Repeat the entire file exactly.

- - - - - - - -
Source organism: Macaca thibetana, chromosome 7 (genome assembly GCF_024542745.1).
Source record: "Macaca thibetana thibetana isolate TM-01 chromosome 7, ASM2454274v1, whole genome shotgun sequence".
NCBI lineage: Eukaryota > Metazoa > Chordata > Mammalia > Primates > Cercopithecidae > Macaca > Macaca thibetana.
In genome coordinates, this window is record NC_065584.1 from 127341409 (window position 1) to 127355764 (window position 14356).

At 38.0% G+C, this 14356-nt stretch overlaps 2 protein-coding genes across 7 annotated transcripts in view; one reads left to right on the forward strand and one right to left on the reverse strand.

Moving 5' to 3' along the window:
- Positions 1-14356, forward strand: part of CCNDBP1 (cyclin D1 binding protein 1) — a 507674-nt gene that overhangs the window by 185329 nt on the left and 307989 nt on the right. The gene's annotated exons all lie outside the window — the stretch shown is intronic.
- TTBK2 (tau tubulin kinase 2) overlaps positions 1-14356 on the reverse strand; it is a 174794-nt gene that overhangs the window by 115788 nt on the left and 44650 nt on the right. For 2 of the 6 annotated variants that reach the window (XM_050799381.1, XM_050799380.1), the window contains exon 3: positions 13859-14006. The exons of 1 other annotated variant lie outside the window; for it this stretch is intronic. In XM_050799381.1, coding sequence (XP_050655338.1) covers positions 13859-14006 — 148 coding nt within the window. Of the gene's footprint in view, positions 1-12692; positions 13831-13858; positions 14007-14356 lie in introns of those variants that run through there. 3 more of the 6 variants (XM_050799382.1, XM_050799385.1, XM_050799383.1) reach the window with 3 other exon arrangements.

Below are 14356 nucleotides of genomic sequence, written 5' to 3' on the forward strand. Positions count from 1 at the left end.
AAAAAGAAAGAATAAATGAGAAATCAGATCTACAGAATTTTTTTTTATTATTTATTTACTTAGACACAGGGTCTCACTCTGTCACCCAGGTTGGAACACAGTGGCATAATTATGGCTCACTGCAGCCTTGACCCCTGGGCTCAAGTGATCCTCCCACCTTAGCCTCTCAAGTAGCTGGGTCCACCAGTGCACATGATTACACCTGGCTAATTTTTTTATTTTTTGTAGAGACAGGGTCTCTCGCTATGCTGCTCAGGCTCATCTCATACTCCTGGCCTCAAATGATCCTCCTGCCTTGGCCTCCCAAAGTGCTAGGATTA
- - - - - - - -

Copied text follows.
Source organism: Macaca thibetana, chromosome 7 (genome assembly GCF_024542745.1).
Source record: "Macaca thibetana thibetana isolate TM-01 chromosome 7, ASM2454274v1, whole genome shotgun sequence".
NCBI lineage: Eukaryota > Metazoa > Chordata > Mammalia > Primates > Cercopithecidae > Macaca > Macaca thibetana.
In genome coordinates, this window is record NC_065584.1 from 127341409 (window position 1) to 127355764 (window position 14356).

At 38.0% G+C, this 14356-nt stretch overlaps 2 protein-coding genes across 7 annotated transcripts in view; one reads left to right on the forward strand and one right to left on the reverse strand.

Moving 5' to 3' along the window:
- Positions 1-14356, forward strand: part of CCNDBP1 (cyclin D1 binding protein 1) — a 507674-nt gene that overhangs the window by 185329 nt on the left and 307989 nt on the right. The gene's annotated exons all lie outside the window — the stretch shown is intronic.
- TTBK2 (tau tubulin kinase 2) overlaps positions 1-14356 on the reverse strand; it is a 174794-nt gene that overhangs the window by 115788 nt on the left and 44650 nt on the right. For 2 of the 6 annotated variants that reach the window (XM_050799381.1, XM_050799380.1), the window contains exon 3: positions 13859-14006. The exons of 1 other annotated variant lie outside the window; for it this stretch is intronic. In XM_050799381.1, coding sequence (XP_050655338.1) covers positions 13859-14006 — 148 coding nt within the window. Of the gene's footprint in view, positions 1-12692; positions 13831-13858; positions 14007-14356 lie in introns of those variants that run through there. 3 more of the 6 variants (XM_050799382.1, XM_050799385.1, XM_050799383.1) reach the window with 3 other exon arrangements.

Below are 14356 nucleotides of genomic sequence, written 5' to 3' on the forward strand. Positions count from 1 at the left end.
AAAAAGAAAGAATAAATGAGAAATCAGATCTACAGAATTTTTTTTTATTATTTATTTACTTAGACACAGGGTCTCACTCTGTCACCCAGGTTGGAACACAGTGGCATAATTATGGCTCACTGCAGCCTTGACCCCTGGGCTCAAGTGATCCTCCCACCTTAGCCTCTCAAGTAGCTGGGTCCACCAGTGCACATGATTACACCTGGCTAATTTTTTTATTTTTTGTAGAGACAGGGTCTCTCGCTATGCTGCTCAGGCTCATCTCATACTCCTGGCCTCAAATGATCCTCCTGCCTTGGCCTCCCAAAGTGCTAGGATTA